The construction of the Singleton, Hitch and Maida residence halls is one of many construction and renovation projects Lehigh has started during the past four years. The class of 2020 has seen Lehigh undergo many large changes to campus. (Devon Saturnia/B&W Staff)

Class of 2020 witnesses changes on campus over four years

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For the class of 2020, Lehigh’s campus and culture look fairly different than the way the seniors inherited the school just four years ago. 

Lehigh has made some major decisions about construction and renovations, added new facilities and enacted changes in transportation that have affected student life, both on and off campus.

One of the most noticeable changes to Lehigh’s campus is the construction itself. Lehigh is in the middle of building a new College of Health and the Singleton, Hitch and Maida residence halls. This past year saw the completion of the renovations to Chandler-Ullmann Hall and the SouthSide Commons affiliated housing. Construction was also present on the Mountaintop Campus during the seniors’ stay on South Mountain. 

“It took away a little bit from the beauty of Lehigh’s campus,” said Matthew Hamati, ‘20. “The campus itself was so put together, but now you see construction everywhere you go.”

 Although the construction isn’t very welcoming, Hamati said he’s happy to see Lehigh improving their facilities and providing more resources for future students.

Rachel Buonasora, ’20, said she believes Lehigh is taking a step in the right direction by making these physical changes to the campus. 

“With all the construction, our school was static, in a sense, but after each project or building has been completed, Lehigh has become more and more dynamic,” Buonasora said. “It’s been interesting to see that grow, and Lehigh is still at the core of it all, which I hope they’ll maintain.”

The buildings and resources, such as new dorms and the College of Health, will also attract a larger and more diverse student population, said Sibel Can, ‘20.

Hamati said he hopes Lehigh will continue to maintain competitiveness against other colleges, and he believes the College of Health will allow Lehigh to expand its horizons, academically.

 The College of Health building, set to be completed in 2021, will be beneficial for students, whether they are on the pre-med track or not, Hamati said. It is not immediately clear how the coronavirus-related construction pause will impact the timing of the building’s opening.

Shannon Murphy, ‘20, is a behavioral neuroscience major, and she believes she could have benefited from the College of Health if it were available during her time at Lehigh.

“It’s unfortunate that the College of Health is opening after I graduate because it’s a resource that I definitely could’ve used,” Murphy said. “There would have been more professors that could’ve helped, courses that were offered and an extra study space.”

However, Murphy said she had a positive experience with the resources that were available to her, and she is excited to see Lehigh making new changes.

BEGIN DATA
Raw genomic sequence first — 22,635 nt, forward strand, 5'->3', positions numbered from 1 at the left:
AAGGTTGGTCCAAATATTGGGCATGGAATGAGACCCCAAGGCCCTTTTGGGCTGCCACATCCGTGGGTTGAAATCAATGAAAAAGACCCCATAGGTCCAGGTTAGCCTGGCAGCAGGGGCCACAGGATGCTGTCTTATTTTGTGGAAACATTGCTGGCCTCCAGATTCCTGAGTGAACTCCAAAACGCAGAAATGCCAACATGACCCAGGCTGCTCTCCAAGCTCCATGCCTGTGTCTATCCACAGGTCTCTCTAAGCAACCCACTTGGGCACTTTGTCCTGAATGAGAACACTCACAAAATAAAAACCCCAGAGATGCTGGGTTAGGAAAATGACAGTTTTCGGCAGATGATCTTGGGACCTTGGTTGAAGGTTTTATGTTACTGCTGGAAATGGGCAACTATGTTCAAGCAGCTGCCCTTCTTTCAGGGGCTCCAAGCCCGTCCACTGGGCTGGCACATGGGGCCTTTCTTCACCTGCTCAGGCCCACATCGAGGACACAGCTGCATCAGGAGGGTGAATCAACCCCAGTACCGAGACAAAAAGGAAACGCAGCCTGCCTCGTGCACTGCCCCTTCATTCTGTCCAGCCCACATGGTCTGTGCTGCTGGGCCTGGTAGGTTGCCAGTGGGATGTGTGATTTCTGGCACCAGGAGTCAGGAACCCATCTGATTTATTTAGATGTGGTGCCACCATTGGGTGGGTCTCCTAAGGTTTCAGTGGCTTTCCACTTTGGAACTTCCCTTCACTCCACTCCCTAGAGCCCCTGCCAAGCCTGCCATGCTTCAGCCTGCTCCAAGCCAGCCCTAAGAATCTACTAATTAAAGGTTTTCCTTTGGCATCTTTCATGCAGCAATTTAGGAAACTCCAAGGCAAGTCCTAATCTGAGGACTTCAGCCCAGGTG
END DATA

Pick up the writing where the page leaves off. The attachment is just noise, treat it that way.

Can also said she is concerned about how Lehigh plans to maintain student life if all the focus is centered on increasing the student body, which she is worried will occur too soon and drastically.

Another concern about the increase in enrollment is maintaining Lehigh’s brand, Buonasora said. 

“I trust that Lehigh Admissions will maintain high standards for letting students in,” Buonasora said. “Because it would be a shame to see them sacrifice the quality of students to increase enrollment.”

 Nicholas Fox, ’20, said he is also concerned about the expected influx of students that will occur once the new facilities are completed.

 “Not only will Lehigh need to find more space because of the increase in enrollment and decrease in parking spots, but the bus system will have to expand, especially because these new classroom spaces will most likely be on Mountaintop,” Fox said

For students who don’t have cars on campus, the changes in Lehigh’s bus system had a major impact on their daily lives. Murphy said the change in the bus schedule was the “biggest” she’s seen while at Lehigh, since she would take the bus every day her sophomore and junior years up to her Alpha Phi house. 

The bus system changed to include different routes, additional stops and a new schedule. These changes could complicate transportation for student athletes, who often practice at Goodman Stadium. 

“It was really frustrating because it would take us at least 45 minutes to get to practice by bus,” Can said. “So, for those of us who didn’t have cars on campus, we’d usually be late to practice.”

 Hamati said, for better or worse, Lehigh’s campus is going to change — and it’s just something that will happen no matter what.

“Lehigh always has a bigger picture than what we as students can see, and just because it’s not what students are used to doesn’t mean that it’s not right for the future of Lehigh,” Fox said.

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